There are about 4,500 species of cockroaches worldwide, but just four are particularly troublesome: the German, American, Australian, and Oriental. The most common in our area are the German and American, with the latter being the largest and most nimble, likely to be seen scampering down the sidewalk at night (or taking flight—it has wings). Despite its name, it isn’t actually native to the US. It arrived by ship from Africa in 1625 and thrived on plantations around Washington, hopping carriages and spreading throughout the country.
Says Sharif: “The reason it’s such a public-health problem—and you wouldn’t say that about pollen, right?—is that kids with chronic exposure to cockroach allergens actually can get asthma, or it can worsen symptoms in patients who have asthma.”
Burcin Uygungil, an allergist-immunologist at Children’s National, says that for kids, “the biggest problem is school,” an environment out of parents’ control. For children already experiencing asthmatic symptoms–coughing, shortness of breath, wheezing—exposure to roaches in school or daycare can cause severe attacks. One study showed that kids already diagnosed with a cockroach allergy were hospitalized 3.3 times more often than other children, including those with dust-mite or cat allergies.
Cockroaches are everywhere. Most of the time, you don’t even see roaches because they’re nocturnal.
To test for a cockroach allergy, Uygungil does a skin-prick test that covers a mini-panel of allergies to roaches, dust mites, cats, dogs, mice, rats, and pollen. If a cockroach reaction is detected, a person might be put on antihistamines or given a nasal spray or eyedrops. While most treatments are available over the counter these days, an allergist can tailor a plan for each patient, because allergic reactions fall on a spectrum, or issue a long-term solution such as an allergy shot.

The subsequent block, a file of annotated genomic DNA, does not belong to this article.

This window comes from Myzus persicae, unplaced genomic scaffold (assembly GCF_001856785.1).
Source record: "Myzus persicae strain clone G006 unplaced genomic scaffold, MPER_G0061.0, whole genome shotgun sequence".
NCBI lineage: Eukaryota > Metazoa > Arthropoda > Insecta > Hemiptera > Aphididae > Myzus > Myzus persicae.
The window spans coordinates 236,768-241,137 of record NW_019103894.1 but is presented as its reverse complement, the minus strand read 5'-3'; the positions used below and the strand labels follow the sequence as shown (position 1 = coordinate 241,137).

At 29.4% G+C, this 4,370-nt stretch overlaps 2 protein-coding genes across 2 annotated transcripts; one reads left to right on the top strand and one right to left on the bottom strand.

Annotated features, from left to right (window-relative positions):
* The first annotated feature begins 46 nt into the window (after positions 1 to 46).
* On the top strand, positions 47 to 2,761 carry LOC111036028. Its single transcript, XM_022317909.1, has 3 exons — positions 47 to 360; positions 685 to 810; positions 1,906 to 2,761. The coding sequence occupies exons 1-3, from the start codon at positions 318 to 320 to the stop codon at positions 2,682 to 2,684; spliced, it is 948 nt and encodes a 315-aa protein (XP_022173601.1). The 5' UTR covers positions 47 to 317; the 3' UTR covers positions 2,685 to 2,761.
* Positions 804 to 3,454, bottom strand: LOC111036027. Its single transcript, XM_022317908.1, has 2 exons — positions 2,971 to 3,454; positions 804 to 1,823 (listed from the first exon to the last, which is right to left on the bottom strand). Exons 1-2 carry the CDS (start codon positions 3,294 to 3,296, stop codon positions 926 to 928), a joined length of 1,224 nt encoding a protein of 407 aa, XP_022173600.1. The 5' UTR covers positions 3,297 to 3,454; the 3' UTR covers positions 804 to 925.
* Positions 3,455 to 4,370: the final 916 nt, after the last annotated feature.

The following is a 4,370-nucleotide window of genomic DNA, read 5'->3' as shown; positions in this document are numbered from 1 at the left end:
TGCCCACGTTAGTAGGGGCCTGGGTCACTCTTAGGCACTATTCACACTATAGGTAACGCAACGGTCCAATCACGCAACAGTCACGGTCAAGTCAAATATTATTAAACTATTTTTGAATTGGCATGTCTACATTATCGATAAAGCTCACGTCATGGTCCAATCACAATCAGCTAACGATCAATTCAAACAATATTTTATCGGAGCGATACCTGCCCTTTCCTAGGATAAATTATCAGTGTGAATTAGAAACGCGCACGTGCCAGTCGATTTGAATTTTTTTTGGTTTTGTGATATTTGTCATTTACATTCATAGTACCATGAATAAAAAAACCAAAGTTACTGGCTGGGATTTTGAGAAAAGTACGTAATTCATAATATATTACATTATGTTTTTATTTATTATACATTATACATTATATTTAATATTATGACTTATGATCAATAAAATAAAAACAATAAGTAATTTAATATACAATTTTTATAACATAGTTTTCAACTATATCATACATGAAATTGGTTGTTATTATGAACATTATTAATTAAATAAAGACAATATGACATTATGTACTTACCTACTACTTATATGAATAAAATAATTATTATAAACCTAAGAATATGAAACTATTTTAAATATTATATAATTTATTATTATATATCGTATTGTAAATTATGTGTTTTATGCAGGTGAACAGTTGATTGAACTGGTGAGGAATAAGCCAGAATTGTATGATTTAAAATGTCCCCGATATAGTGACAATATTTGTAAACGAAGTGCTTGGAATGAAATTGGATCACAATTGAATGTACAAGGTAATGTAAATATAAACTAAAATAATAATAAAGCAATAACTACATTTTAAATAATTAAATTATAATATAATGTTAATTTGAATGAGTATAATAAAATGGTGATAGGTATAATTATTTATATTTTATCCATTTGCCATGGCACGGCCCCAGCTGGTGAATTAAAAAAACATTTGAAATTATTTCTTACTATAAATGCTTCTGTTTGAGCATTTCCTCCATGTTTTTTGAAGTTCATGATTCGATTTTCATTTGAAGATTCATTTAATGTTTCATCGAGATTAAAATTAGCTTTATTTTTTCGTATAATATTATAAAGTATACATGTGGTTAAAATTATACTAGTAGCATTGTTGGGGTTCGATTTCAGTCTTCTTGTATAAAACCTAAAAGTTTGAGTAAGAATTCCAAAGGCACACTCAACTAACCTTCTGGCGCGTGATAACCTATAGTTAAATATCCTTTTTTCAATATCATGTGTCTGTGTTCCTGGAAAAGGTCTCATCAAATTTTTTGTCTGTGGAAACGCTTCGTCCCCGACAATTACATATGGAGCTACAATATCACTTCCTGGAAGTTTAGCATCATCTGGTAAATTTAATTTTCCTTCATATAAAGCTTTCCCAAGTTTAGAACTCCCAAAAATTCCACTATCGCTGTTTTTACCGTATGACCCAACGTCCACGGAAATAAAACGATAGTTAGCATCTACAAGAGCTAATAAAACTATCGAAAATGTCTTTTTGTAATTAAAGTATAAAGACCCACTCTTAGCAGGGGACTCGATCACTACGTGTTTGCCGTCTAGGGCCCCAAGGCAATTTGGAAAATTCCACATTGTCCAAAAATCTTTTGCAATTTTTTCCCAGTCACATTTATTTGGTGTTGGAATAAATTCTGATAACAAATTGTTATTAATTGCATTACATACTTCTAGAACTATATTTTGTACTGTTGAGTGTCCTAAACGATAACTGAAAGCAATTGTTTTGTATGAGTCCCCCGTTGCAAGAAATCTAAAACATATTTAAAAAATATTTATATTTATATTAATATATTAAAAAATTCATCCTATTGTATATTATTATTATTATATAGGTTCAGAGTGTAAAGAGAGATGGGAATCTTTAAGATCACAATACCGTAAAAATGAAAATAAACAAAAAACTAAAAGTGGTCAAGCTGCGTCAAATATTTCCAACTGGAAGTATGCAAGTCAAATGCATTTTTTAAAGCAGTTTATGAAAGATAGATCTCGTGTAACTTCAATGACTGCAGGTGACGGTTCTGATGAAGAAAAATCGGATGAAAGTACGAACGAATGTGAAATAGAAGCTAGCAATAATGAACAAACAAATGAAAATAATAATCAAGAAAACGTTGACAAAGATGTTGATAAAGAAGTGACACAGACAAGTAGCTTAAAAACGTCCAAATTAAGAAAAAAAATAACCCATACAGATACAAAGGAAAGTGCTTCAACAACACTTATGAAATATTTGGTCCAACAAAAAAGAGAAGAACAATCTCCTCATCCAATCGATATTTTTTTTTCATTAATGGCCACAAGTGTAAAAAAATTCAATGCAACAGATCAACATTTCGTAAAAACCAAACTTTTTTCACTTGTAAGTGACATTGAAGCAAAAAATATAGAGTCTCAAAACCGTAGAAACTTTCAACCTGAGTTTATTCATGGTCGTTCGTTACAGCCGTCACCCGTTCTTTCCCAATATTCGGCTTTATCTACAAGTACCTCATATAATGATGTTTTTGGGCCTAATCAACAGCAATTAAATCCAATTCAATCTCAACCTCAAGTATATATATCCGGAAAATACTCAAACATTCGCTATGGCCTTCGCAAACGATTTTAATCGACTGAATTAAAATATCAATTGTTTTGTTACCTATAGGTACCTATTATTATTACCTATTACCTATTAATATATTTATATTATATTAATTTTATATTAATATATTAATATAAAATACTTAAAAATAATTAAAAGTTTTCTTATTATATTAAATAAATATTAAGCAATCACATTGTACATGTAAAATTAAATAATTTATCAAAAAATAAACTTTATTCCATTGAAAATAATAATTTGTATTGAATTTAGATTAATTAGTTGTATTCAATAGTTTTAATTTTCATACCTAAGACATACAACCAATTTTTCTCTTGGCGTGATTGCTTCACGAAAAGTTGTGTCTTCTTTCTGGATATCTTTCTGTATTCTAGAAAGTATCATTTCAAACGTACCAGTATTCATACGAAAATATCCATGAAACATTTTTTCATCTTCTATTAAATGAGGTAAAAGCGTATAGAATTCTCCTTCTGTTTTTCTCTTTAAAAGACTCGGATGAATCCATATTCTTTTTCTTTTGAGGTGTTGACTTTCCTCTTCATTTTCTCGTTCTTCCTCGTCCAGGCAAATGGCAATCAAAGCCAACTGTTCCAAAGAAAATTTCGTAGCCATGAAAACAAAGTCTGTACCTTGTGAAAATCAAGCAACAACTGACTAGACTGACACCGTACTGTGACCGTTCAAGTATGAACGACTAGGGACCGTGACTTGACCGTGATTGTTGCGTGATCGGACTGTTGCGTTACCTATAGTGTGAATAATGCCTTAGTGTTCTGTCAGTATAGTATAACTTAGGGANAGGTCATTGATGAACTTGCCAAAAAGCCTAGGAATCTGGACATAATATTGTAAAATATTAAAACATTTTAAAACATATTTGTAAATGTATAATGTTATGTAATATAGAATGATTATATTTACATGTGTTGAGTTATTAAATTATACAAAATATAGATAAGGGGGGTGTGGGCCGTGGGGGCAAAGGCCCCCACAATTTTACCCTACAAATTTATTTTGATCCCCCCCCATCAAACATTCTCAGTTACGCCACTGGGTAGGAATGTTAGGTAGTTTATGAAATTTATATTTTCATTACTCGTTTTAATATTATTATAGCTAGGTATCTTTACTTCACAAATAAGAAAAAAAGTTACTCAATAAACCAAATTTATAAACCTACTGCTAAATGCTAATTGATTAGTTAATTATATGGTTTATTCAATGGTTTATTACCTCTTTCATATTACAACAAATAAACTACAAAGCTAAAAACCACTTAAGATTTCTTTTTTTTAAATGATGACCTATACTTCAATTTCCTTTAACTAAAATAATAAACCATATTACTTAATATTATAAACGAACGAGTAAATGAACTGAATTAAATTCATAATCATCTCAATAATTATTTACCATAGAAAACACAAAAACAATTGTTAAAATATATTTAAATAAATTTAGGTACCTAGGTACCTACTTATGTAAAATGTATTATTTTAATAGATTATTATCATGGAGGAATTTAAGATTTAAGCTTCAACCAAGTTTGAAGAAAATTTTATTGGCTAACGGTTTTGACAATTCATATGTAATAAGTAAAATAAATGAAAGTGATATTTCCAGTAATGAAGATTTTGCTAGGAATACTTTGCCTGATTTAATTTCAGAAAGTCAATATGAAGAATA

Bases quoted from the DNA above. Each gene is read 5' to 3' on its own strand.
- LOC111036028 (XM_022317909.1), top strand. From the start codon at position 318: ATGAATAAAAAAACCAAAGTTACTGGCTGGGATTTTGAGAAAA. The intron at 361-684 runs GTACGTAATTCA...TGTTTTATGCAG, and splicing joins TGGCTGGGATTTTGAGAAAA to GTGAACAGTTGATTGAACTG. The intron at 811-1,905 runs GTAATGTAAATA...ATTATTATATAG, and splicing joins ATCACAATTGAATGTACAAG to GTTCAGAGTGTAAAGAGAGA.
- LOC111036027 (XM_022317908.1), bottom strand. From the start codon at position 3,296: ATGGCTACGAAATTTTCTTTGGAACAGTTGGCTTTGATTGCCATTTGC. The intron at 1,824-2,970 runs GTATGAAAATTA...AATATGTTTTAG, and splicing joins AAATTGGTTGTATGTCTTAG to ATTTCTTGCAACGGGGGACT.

Unfortunately, because a cockroach allergy is environmental, nothing can be done to prevent developing it among those who are prone. “No one is born with it,” says Uygungil, adding that you do have to have the potential to develop allergies, such as a genetic predisposition or non-exposure as a child.
Besides seeking treatment from an allergist, a patient should treat his or her environment as well, says Sharif, and can find the solution at the dollar store: roach bait. In a yearlong randomized trial, homes using bait as an intervention were cockroach-free after 12 months, and asthmatic children living in these homes had better lung function and fewer visits to the doctor’s office. “Baits don’t just capture the cockroach,” says Sharif. “Most have some sort of poison in them, so the cockroach comes in and eats it, rolls around in it, and then goes back to those crevices where people aren’t looking, back to their homes, and all the cockroaches are exposed. And they die.”
You can take other simple measures, too, such as not bringing food into the bedroom, fixing leaky pipes, and snapping the lid on the trash can. “Even doing just one of these things,” she says, “significantly reduces the number of cockroaches around.”
This article appears in the April 2019 issue of Washingtonian.